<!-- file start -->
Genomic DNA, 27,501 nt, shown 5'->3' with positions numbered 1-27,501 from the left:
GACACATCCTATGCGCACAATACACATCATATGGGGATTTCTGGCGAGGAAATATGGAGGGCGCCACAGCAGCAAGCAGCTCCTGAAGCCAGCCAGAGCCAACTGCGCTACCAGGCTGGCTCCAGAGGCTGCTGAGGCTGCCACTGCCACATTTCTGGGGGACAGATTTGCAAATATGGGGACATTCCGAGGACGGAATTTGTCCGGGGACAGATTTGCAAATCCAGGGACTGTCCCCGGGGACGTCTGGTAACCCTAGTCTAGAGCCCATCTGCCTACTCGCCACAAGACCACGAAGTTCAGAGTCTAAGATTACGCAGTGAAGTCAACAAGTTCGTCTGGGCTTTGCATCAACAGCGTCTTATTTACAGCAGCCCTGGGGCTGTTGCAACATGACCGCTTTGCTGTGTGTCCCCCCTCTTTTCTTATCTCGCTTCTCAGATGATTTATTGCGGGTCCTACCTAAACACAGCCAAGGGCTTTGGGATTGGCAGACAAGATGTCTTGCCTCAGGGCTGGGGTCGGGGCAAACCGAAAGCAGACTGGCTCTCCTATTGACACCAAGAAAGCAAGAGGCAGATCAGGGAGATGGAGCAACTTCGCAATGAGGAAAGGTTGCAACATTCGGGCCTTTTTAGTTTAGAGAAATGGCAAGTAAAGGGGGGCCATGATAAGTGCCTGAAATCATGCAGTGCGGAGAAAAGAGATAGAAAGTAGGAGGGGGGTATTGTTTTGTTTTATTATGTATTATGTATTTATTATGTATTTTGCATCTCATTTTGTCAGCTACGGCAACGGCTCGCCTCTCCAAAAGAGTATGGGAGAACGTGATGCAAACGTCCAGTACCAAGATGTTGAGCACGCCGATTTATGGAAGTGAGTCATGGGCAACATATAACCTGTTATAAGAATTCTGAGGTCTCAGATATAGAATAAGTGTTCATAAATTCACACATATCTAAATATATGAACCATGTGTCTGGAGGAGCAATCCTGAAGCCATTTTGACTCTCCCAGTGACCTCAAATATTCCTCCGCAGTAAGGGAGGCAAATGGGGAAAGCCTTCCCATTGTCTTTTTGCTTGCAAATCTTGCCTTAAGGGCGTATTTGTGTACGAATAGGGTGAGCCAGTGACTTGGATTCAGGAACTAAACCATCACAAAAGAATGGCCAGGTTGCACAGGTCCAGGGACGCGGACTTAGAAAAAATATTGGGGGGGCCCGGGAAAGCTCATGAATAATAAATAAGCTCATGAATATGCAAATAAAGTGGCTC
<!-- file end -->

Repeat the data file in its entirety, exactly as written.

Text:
Genomic DNA, 27,501 nt, shown 5'->3' with positions numbered 1-27,501 from the left:
GACACATCCTATGCGCACAATACACATCATATGGGGATTTCTGGCGAGGAAATATGGAGGGCGCCACAGCAGCAAGCAGCTCCTGAAGCCAGCCAGAGCCAACTGCGCTACCAGGCTGGCTCCAGAGGCTGCTGAGGCTGCCACTGCCACATTTCTGGGGGACAGATTTGCAAATATGGGGACATTCCGAGGACGGAATTTGTCCGGGGACAGATTTGCAAATCCAGGGACTGTCCCCGGGGACGTCTGGTAACCCTAGTCTAGAGCCCATCTGCCTACTCGCCACAAGACCACGAAGTTCAGAGTCTAAGATTACGCAGTGAAGTCAACAAGTTCGTCTGGGCTTTGCATCAACAGCGTCTTATTTACAGCAGCCCTGGGGCTGTTGCAACATGACCGCTTTGCTGTGTGTCCCCCCTCTTTTCTTATCTCGCTTCTCAGATGATTTATTGCGGGTCCTACCTAAACACAGCCAAGGGCTTTGGGATTGGCAGACAAGATGTCTTGCCTCAGGGCTGGGGTCGGGGCAAACCGAAAGCAGACTGGCTCTCCTATTGACACCAAGAAAGCAAGAGGCAGATCAGGGAGATGGAGCAACTTCGCAATGAGGAAAGGTTGCAACATTCGGGCCTTTTTAGTTTAGAGAAATGGCAAGTAAAGGGGGGCCATGATAAGTGCCTGAAATCATGCAGTGCGGAGAAAAGAGATAGAAAGTAGGAGGGGGGTATTGTTTTGTTTTATTATGTATTATGTATTTATTATGTATTTTGCATCTCATTTTGTCAGCTACGGCAACGGCTCGCCTCTCCAAAAGAGTATGGGAGAACGTGATGCAAACGTCCAGTACCAAGATGTTGAGCACGCCGATTTATGGAAGTGAGTCATGGGCAACATATAACCTGTTATAAGAATTCTGAGGTCTCAGATATAGAATAAGTGTTCATAAATTCACACATATCTAAATATATGAACCATGTGTCTGGAGGAGCAATCCTGAAGCCATTTTGACTCTCCCAGTGACCTCAAATATTCCTCCGCAGTAAGGGAGGCAAATGGGGAAAGCCTTCCCATTGTCTTTTTGCTTGCAAATCTTGCCTTAAGGGCGTATTTGTGTACGAATAGGGTGAGCCAGTGACTTGGATTCAGGAACTAAACCATCACAAAAGAATGGCCAGGTTGCACAGGTCCAGGGACGCGGACTTAGAAAAAATATTGGGGGGGCCCGGGAAAGCTCATGAATAATAAATAAGCTCATGAATATGCAAATAAAGTGGCTC